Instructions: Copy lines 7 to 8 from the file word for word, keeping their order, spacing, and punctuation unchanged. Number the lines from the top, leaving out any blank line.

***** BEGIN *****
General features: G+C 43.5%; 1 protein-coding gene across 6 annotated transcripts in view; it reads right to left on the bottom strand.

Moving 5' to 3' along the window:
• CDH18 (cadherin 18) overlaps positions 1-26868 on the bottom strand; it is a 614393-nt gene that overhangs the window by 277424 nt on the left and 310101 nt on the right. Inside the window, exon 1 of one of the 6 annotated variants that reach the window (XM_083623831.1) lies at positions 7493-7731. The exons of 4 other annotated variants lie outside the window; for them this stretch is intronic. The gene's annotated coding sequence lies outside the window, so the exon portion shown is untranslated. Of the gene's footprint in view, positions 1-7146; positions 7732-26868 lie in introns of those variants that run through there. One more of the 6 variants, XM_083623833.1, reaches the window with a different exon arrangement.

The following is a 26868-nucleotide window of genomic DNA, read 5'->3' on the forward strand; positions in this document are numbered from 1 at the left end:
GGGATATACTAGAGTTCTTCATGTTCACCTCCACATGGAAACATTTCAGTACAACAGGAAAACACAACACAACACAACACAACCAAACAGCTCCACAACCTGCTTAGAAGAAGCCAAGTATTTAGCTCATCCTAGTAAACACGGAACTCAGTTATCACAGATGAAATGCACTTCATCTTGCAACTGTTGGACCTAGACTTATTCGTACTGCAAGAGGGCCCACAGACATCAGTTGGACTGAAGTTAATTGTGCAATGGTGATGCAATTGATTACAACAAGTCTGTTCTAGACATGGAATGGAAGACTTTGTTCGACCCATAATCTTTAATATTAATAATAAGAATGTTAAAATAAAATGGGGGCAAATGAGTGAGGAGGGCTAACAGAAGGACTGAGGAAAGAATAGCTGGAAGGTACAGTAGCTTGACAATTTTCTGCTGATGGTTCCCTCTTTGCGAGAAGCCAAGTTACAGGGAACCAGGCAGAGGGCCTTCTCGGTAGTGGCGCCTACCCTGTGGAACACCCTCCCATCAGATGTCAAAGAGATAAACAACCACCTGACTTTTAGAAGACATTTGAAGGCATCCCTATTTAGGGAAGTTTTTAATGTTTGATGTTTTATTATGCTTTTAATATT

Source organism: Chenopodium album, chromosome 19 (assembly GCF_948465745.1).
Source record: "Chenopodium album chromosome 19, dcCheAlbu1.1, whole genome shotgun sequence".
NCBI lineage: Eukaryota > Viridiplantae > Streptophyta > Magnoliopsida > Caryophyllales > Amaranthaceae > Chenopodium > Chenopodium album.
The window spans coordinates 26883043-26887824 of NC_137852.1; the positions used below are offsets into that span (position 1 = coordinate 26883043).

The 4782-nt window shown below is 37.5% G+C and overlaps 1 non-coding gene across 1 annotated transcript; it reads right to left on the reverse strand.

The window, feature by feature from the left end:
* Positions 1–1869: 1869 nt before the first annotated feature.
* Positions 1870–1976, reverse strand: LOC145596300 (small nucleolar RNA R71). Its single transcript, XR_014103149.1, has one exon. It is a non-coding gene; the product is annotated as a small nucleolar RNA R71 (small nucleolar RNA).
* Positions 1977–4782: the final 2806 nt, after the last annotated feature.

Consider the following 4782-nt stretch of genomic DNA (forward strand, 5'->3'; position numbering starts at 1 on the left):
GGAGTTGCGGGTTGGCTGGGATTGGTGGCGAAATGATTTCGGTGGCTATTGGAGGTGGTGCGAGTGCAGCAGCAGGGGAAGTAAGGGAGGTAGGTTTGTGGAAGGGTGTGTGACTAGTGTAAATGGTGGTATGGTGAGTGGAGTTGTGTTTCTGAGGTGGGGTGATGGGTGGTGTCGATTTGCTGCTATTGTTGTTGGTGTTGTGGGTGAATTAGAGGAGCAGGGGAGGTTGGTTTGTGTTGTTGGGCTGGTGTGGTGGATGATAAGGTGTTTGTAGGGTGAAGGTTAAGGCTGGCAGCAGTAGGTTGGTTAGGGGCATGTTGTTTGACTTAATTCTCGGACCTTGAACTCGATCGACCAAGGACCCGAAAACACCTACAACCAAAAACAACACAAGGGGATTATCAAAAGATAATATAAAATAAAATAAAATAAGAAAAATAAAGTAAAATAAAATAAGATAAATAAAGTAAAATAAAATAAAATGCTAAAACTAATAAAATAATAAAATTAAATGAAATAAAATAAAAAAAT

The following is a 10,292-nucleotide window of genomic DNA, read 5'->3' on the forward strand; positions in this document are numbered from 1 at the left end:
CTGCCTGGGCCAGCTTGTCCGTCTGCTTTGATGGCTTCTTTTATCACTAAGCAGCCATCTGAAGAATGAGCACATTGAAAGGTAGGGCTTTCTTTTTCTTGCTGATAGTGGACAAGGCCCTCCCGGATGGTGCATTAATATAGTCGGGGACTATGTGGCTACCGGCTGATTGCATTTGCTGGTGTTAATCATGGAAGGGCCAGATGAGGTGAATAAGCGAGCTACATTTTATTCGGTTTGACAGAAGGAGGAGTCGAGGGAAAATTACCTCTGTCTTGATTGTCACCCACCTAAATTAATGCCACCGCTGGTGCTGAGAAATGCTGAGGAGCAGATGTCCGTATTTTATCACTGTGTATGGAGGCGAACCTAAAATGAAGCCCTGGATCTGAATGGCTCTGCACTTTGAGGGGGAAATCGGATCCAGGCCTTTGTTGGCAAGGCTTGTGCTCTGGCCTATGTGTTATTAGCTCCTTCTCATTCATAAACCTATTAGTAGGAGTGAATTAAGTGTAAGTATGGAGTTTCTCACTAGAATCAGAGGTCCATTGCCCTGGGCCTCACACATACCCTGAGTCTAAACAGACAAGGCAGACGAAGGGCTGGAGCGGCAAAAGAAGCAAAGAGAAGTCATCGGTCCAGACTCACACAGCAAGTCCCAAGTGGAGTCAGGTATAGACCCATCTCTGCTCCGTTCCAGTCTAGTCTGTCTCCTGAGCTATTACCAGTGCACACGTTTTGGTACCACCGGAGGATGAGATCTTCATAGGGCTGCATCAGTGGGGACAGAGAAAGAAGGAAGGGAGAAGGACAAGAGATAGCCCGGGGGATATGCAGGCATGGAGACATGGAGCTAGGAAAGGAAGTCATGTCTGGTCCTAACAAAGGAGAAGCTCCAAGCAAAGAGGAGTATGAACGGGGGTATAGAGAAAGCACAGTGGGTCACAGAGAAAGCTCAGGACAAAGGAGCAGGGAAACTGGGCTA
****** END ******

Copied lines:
Source record: "Chenopodium album chromosome 19, dcCheAlbu1.1, whole genome shotgun sequence".
NCBI lineage: Eukaryota > Viridiplantae > Streptophyta > Magnoliopsida > Caryophyllales > Amaranthaceae > Chenopodium > Chenopodium album.